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Sheltering-in-Place, Berkeley, CA. March 23, 2020. Let’s think about the COVID-19 crisis in a cold-blooded, sociological, and historical way. Rough estimates seem to be that between 200,000 and 1,700,000 will die of COVID-19, depending on how completely authorities shutdown in-person interaction. Dr. Anthony S. Fauci, the trusted face of the national response, said on March 20 that Americans would need to maintain maximal social distance–or, more correctly, physical distance–for at least several weeks.

Flu Seattle cops

Seattle Police to Enforce Face Mask Rule (National Archives, 165-WW-269B-25)

Those would be several weeks of extended economic destruction, school hours lost, severe family stress for many, cratering of civic institutions, and considerable social and emotional pain. The alternative, not locking down as severely and only partly “flattening the curve,” would mean more medical system chaos and tens or hundreds of thousands–some might argue millions–more lives lost. What is the trade-off between the social and economic destruction caused by the lockdown versus lives lost?

Making this calculation seems brutal. Do we not believe that each and every life is invaluable – “valuable beyond estimation: priceless”? No. If we really did, we would have 40 MPH speed limits and make cancer treatments free to all who cannot pay. Our society makes trade-offs. (One rough cost-benefit calculation is here.)

Properly speculating about the answer to the trade-off question requires some sense of what the consequences of the current shut down may be. Perhaps a look at the last great pandemic, the 1918 so-called “Spanish” influenza, can help. Here, I first review some lessons from the 1918 flu (based on an admittedly quick skim of the literature and archives, so sure to have some error) and then explore what they might imply for understanding the trade-off today.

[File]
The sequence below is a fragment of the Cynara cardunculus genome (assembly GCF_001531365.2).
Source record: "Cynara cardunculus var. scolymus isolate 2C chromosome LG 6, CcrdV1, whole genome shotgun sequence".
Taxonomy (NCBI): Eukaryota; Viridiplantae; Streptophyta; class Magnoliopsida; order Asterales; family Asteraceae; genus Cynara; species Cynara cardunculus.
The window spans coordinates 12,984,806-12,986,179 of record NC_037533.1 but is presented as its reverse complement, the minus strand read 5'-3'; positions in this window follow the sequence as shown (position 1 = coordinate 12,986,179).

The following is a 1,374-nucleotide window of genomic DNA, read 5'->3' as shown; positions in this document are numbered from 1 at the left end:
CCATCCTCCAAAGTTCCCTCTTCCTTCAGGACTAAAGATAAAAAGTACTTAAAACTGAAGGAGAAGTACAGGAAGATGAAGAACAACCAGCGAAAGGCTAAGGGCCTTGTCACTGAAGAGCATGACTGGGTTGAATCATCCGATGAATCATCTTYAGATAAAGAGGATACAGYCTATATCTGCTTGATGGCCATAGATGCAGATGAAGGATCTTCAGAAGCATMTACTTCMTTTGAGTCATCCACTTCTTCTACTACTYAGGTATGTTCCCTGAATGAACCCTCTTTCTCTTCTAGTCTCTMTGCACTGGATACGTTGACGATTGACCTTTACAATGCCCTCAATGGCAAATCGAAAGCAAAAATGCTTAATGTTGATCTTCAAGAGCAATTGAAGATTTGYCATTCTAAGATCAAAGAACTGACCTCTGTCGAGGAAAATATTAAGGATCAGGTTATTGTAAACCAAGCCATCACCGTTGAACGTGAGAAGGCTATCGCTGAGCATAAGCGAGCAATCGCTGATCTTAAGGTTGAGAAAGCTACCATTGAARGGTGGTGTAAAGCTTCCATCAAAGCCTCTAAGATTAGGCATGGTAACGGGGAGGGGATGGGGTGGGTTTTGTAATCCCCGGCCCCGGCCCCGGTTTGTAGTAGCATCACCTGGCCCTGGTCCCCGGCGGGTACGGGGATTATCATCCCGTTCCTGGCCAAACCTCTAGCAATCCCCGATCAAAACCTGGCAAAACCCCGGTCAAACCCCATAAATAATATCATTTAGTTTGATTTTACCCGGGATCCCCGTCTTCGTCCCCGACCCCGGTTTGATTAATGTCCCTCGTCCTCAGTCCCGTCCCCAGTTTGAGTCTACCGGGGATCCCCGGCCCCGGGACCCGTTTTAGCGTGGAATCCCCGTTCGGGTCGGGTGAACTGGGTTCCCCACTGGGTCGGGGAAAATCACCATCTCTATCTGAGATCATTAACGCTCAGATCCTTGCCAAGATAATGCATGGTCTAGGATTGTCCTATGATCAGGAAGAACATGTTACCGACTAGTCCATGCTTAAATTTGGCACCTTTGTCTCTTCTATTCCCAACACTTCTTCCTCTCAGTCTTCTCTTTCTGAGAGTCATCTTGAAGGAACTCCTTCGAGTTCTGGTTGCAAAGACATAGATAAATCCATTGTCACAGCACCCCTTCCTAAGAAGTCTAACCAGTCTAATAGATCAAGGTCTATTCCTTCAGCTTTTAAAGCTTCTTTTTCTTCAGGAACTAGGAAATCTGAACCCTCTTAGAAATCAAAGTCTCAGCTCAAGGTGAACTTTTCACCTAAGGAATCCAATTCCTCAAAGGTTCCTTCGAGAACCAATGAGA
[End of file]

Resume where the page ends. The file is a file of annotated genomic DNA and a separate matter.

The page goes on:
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Bernie Sanders often declared that his is “a campaign of the working class, by the working class, and for the working class,” calling for that class to rise up, vote for him, and make the democratic socialist revolution. He was sorely disappointed. At this writing, soon after the second “Super Tuesday” primaries, it is clear that Sanders mobilized hardly any of the black working class and not that many of the white working class either.Debs

Sanders thus joins a long list of well-educated lefties (University of Chicago, 1964) whom the working class seems to have disappointed. Long ago William Jennings Bryan–who, in his 1896 “you shall not crucify mankind upon a cross of gold” speech, asked “Upon which side will the Democratic Party fight; upon the side of ‘the idle holders of idle capital’ or upon the side of ‘the struggling masses’?”–lost repeatedly. Soon after, Eugene V. Debs, a hero to Sanders, ran several times for president–explicitly as a socialist on a Socialist ticket–and topped out, in 1912, at only six percent of the popular vote. Compare that to eccentric, conservative businessman Ross Perot who won 19% as a third-party candidate in 1992. Crushing disappointment.